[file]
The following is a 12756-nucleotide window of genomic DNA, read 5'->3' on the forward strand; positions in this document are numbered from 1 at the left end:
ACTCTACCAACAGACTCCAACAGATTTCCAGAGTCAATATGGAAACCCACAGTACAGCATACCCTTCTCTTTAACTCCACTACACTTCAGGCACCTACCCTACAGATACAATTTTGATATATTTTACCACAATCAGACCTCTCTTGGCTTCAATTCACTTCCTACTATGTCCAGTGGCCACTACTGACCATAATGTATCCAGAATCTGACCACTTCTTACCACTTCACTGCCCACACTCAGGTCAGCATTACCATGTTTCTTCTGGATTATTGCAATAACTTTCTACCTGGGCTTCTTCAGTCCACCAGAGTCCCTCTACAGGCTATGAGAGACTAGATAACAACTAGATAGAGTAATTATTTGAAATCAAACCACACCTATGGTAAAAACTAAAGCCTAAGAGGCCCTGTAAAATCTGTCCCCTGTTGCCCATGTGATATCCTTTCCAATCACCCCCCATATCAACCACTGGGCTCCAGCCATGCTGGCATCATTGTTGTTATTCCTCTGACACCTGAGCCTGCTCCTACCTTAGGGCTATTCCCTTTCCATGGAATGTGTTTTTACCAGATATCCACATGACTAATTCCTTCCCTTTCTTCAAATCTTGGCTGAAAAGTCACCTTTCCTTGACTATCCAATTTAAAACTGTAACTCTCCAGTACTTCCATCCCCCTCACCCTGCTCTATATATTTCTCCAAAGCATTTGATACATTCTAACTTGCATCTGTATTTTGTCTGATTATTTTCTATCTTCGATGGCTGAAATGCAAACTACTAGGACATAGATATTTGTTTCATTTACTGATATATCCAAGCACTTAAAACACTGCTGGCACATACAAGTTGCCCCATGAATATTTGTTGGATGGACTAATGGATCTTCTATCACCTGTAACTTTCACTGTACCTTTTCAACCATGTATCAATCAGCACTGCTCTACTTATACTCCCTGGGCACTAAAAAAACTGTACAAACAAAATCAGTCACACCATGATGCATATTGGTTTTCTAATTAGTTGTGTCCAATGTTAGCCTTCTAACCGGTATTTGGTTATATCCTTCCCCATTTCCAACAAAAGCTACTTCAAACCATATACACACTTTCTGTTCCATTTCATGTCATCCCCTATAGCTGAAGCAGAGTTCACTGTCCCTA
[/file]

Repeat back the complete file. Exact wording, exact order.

The following is a 12756-nucleotide window of genomic DNA, read 5'->3' on the forward strand; positions in this document are numbered from 1 at the left end:
ACTCTACCAACAGACTCCAACAGATTTCCAGAGTCAATATGGAAACCCACAGTACAGCATACCCTTCTCTTTAACTCCACTACACTTCAGGCACCTACCCTACAGATACAATTTTGATATATTTTACCACAATCAGACCTCTCTTGGCTTCAATTCACTTCCTACTATGTCCAGTGGCCACTACTGACCATAATGTATCCAGAATCTGACCACTTCTTACCACTTCACTGCCCACACTCAGGTCAGCATTACCATGTTTCTTCTGGATTATTGCAATAACTTTCTACCTGGGCTTCTTCAGTCCACCAGAGTCCCTCTACAGGCTATGAGAGACTAGATAACAACTAGATAGAGTAATTATTTGAAATCAAACCACACCTATGGTAAAAACTAAAGCCTAAGAGGCCCTGTAAAATCTGTCCCCTGTTGCCCATGTGATATCCTTTCCAATCACCCCCCATATCAACCACTGGGCTCCAGCCATGCTGGCATCATTGTTGTTATTCCTCTGACACCTGAGCCTGCTCCTACCTTAGGGCTATTCCCTTTCCATGGAATGTGTTTTTACCAGATATCCACATGACTAATTCCTTCCCTTTCTTCAAATCTTGGCTGAAAAGTCACCTTTCCTTGACTATCCAATTTAAAACTGTAACTCTCCAGTACTTCCATCCCCCTCACCCTGCTCTATATATTTCTCCAAAGCATTTGATACATTCTAACTTGCATCTGTATTTTGTCTGATTATTTTCTATCTTCGATGGCTGAAATGCAAACTACTAGGACATAGATATTTGTTTCATTTACTGATATATCCAAGCACTTAAAACACTGCTGGCACATACAAGTTGCCCCATGAATATTTGTTGGATGGACTAATGGATCTTCTATCACCTGTAACTTTCACTGTACCTTTTCAACCATGTATCAATCAGCACTGCTCTACTTATACTCCCTGGGCACTAAAAAAACTGTACAAACAAAATCAGTCACACCATGATGCATATTGGTTTTCTAATTAGTTGTGTCCAATGTTAGCCTTCTAACCGGTATTTGGTTATATCCTTCCCCATTTCCAACAAAAGCTACTTCAAACCATATACACACTTTCTGTTCCATTTCATGTCATCCCCTATAGCTGAAGCAGAGTTCACTGTCCCTA